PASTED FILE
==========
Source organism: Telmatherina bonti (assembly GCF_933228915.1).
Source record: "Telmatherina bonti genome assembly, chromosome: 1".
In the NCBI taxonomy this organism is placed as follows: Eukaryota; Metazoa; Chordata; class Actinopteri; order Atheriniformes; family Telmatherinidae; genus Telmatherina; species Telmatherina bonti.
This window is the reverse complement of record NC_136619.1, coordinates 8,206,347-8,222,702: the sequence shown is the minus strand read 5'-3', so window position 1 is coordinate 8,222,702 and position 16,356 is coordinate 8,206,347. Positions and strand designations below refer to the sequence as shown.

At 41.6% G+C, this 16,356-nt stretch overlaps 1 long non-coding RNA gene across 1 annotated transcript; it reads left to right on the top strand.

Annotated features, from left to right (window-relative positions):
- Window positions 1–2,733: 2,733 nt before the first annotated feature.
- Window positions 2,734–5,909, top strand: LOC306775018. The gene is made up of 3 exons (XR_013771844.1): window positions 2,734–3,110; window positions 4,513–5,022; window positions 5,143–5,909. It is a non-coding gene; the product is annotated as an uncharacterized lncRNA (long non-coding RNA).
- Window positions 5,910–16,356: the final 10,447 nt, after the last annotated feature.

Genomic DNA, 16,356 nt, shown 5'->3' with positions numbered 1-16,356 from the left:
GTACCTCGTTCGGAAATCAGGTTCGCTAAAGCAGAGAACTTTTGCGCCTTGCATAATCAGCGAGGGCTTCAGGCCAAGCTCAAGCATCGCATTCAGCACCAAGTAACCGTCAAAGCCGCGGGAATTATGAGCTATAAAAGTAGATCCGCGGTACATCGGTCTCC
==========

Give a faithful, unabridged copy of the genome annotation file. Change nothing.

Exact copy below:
Source organism: Telmatherina bonti (assembly GCF_933228915.1).
Source record: "Telmatherina bonti genome assembly, chromosome: 1".
In the NCBI taxonomy this organism is placed as follows: Eukaryota; Metazoa; Chordata; class Actinopteri; order Atheriniformes; family Telmatherinidae; genus Telmatherina; species Telmatherina bonti.
This window is the reverse complement of record NC_136619.1, coordinates 8,206,347-8,222,702: the sequence shown is the minus strand read 5'-3', so window position 1 is coordinate 8,222,702 and position 16,356 is coordinate 8,206,347. Positions and strand designations below refer to the sequence as shown.

At 41.6% G+C, this 16,356-nt stretch overlaps 1 long non-coding RNA gene across 1 annotated transcript; it reads left to right on the top strand.

Annotated features, from left to right (window-relative positions):
- Window positions 1–2,733: 2,733 nt before the first annotated feature.
- Window positions 2,734–5,909, top strand: LOC306775018. The gene is made up of 3 exons (XR_013771844.1): window positions 2,734–3,110; window positions 4,513–5,022; window positions 5,143–5,909. It is a non-coding gene; the product is annotated as an uncharacterized lncRNA (long non-coding RNA).
- Window positions 5,910–16,356: the final 10,447 nt, after the last annotated feature.

Genomic DNA, 16,356 nt, shown 5'->3' with positions numbered 1-16,356 from the left:
GTACCTCGTTCGGAAATCAGGTTCGCTAAAGCAGAGAACTTTTGCGCCTTGCATAATCAGCGAGGGCTTCAGGCCAAGCTCAAGCATCGCATTCAGCACCAAGTAACCGTCAAAGCCGCGGGAATTATGAGCTATAAAAGTAGATCCGCGGTACATCGGTCTCC